One way in which China has been running down its estimated $1.5 trillion in treasury securities is by buying gold bullion. It has been doing this in very large amounts since 2011. China has a target volume of gold reserves that it is trying to build. No one knows precisely what that target is, nor how much gold China owns. The official reported figure at the end of 2016 is only 1,843 tonnes but the real number is certainly much larger. Diversifying out of the dollar is one reason why China is buying gold since it provides a hedge if the dollar devalues, another reason is that it may have future plans for a gold backed currency, at least in terms of commodity trading.

Beijing has now introduced renminbi gold futures contracts on the Shanghai stock exchange and a renminbi oil futures contract is expected to be launched in the near future. China has long wanted to reduce the dominance of the US dollar in commodities markets. Other commodity futures contracts will be set up over time. This will ensure that foreign traders in commodities and wholesale goods, in particular oil, can sell forward the renminbi they receive in return for gold, increasing the attractiveness of trade finance settled in renminbi compared with dollars. The crude oil futures market will be the first commodity contract in China open to foreign investment funds, trading houses and oil firms. The resulting circumvention of US dollar trade would also allow oil exporters such as Russia and Iran to avoid US sanctions by using this market. In time, renminbi payments for all commodities will have convertibility into gold using the Shanghai Gold Futures Market when it gains greater depth, making it superior to the dollar as a settlement currency. This would give China an advantage over nations only able to offer fiat currencies in exchange for oil, especially during times of financial crisis. The current lack of international confidence in the renminbi as a currency would become irrelevant if it is backed by gold.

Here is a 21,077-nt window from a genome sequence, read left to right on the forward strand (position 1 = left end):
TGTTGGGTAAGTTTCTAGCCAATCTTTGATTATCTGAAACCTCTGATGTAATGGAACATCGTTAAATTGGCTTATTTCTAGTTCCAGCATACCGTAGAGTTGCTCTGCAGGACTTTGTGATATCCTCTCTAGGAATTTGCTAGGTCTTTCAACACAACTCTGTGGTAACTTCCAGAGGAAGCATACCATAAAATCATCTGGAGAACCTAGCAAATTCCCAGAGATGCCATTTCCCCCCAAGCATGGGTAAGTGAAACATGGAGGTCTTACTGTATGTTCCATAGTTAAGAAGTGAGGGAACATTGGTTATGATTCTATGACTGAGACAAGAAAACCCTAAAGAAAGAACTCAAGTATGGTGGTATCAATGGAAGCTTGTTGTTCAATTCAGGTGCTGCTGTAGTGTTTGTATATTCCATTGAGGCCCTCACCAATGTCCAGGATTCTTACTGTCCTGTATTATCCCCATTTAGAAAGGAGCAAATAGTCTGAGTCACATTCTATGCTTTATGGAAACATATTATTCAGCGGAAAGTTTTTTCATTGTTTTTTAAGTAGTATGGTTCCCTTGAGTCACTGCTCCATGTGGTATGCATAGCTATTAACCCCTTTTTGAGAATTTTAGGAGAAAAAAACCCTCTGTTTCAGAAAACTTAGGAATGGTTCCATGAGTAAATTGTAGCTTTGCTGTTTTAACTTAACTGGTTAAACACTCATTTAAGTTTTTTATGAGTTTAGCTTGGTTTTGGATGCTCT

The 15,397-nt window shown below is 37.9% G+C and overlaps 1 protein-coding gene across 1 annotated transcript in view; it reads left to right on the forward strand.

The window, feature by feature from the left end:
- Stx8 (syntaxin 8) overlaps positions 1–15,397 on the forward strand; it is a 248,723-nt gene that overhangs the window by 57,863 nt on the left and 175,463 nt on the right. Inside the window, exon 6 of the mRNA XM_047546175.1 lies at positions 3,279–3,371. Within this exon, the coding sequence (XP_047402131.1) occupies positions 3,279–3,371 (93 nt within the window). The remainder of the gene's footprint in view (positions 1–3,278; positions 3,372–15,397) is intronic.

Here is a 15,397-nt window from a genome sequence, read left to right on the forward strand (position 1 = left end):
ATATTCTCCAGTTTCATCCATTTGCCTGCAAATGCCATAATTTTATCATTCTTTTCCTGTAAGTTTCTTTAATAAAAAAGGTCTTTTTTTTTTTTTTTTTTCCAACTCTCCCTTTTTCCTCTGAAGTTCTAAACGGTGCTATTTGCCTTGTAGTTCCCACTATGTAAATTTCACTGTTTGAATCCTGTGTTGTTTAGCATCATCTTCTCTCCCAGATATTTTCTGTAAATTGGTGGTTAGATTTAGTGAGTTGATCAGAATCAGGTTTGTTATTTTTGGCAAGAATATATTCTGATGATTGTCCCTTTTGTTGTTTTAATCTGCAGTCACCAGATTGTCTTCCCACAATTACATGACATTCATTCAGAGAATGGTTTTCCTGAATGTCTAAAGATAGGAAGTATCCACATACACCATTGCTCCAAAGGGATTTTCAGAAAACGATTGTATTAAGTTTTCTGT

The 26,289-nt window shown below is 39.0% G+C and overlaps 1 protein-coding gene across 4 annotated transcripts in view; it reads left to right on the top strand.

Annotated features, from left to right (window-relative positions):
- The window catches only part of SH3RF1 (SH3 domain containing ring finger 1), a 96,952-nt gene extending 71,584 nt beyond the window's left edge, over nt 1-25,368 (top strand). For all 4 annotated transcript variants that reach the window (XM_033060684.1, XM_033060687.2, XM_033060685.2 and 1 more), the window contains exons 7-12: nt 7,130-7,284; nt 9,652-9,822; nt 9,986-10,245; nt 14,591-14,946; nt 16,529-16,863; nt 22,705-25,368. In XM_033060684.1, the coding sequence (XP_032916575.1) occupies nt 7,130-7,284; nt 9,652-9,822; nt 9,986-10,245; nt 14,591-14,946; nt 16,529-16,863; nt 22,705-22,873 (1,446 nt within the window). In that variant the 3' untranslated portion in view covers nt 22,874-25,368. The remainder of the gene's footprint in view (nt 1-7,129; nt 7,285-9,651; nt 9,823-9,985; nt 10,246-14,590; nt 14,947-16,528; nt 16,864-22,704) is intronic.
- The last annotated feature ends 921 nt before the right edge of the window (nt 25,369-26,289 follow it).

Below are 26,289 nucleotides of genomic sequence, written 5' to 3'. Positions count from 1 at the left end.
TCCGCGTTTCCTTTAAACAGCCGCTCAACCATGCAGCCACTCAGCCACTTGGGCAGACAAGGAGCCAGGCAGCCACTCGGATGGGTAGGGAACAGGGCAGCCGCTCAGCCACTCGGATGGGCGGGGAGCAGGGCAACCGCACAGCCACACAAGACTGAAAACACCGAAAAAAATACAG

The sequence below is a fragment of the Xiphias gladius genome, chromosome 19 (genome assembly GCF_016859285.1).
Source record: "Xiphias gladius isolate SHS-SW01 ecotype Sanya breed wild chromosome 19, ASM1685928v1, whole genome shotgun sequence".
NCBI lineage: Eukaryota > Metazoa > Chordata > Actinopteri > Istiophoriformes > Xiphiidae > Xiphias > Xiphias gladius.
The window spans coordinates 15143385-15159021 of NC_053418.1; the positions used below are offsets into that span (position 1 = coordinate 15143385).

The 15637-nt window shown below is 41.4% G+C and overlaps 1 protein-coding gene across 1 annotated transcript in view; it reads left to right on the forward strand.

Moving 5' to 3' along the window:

All of these measures have been gradual. China has been implementing them quietly and behind the scenes. It is early days, but already, it is becoming increasingly clear that the world economy is dividing into two spheres: a dollar sphere in which central banks in Europe, Japan and many OPEC and third world countries hold their reserves in the form of US treasury debt of declining foreign-exchange value; and a BRIC-centred sphere, led by China, Russia, India and Brazil reaching out to include Turkey, Iran, most of Asia, large parts of Africa and major raw materials exporters that are running trade surpluses. In the BRIC-centred sphere, countries are gradually becoming well supplied with renminbi in order to trade directly with what will eventually become, on all measures, the biggest economy in the world.


So far the Chinese imperialist challenge to the US is economic and financial. However it still needs to break the stranglehold of dollar hegemony in order to further develop as a global economic powerhouse that can challenge US imperialism’s dominant role in the world. This will not be easy but by encouraging the growth of a free trade area outside of the dollar and providing a new financial infrastructure it hopes to achieve it.